Right to Choose

April 26, 2001

For the second time in four years, a Michigan statute regarding abortion has been stuck down in federal court.

ACLU Press Release: Court Again Upholds A Woman's Right to Choose

A new study shows that gender-based pay inequities cost Michigan women $9 billion a year.

After preventing the 24-hour waiting period/informed consent law from going into effect for nearly six years, the ACLU and the Center for Reproductive Law and Policy settled their respective challenges with the state.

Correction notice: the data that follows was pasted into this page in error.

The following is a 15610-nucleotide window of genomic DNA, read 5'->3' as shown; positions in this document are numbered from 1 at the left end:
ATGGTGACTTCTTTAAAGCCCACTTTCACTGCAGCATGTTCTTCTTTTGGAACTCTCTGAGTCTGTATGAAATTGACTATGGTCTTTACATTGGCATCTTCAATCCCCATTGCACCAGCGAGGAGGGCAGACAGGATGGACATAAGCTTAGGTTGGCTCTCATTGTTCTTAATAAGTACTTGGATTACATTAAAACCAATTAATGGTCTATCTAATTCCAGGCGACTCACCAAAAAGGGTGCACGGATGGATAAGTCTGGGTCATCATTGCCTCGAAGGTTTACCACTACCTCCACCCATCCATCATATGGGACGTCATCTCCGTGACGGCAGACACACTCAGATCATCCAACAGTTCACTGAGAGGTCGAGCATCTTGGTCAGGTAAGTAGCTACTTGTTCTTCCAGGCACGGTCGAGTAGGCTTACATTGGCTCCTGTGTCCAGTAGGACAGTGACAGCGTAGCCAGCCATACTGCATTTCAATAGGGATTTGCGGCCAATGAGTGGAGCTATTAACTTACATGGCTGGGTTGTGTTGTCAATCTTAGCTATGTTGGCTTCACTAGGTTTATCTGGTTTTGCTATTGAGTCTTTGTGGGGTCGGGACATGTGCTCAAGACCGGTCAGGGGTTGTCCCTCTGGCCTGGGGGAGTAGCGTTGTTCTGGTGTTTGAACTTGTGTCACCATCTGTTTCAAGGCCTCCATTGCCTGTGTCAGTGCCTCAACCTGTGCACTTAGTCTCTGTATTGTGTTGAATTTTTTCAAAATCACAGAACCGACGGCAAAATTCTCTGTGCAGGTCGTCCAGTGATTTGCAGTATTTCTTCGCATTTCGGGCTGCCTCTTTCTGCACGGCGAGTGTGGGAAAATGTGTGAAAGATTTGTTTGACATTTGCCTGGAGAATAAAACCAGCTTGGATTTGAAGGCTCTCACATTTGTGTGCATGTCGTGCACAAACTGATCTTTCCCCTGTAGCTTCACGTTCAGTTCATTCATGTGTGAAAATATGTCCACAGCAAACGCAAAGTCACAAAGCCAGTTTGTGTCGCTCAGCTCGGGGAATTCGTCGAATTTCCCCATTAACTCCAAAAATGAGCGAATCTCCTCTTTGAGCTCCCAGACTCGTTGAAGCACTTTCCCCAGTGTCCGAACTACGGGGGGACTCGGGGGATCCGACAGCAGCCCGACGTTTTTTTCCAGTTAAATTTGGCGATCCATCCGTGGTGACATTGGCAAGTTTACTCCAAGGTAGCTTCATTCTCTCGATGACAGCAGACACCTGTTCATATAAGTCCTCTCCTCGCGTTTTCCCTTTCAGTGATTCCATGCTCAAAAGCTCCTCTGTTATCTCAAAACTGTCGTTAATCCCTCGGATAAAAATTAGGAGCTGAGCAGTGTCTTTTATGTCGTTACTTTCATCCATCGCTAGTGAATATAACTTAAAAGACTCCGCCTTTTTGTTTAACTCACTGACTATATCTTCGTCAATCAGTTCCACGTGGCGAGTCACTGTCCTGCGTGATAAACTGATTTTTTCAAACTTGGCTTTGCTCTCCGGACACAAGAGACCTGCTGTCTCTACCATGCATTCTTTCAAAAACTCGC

Under the settlement, the harshest provisions of the law have been removed. For example, before the settlement, women living long distances from abortion providers would have been required to make two trips to providers' offices, the first for a doctor to determine the gestational age of the fetus and provide the informed consent materials and the second at least 24 hours later for the procedure. Under the agreement, the informed consent materials may be provided through the mail, fax or e-mail and age of the fetus determinations may be made through a phone interview with physicians' assistants. Additionally under the settlement the law will no longer apply to the "morning after pill" or situations where the life or health of the mother is threatened. Mahaffey v. Attorney General. Cooperating attorneys: Eileen Nowikowski and Elizabeth Gleicher. (2001)

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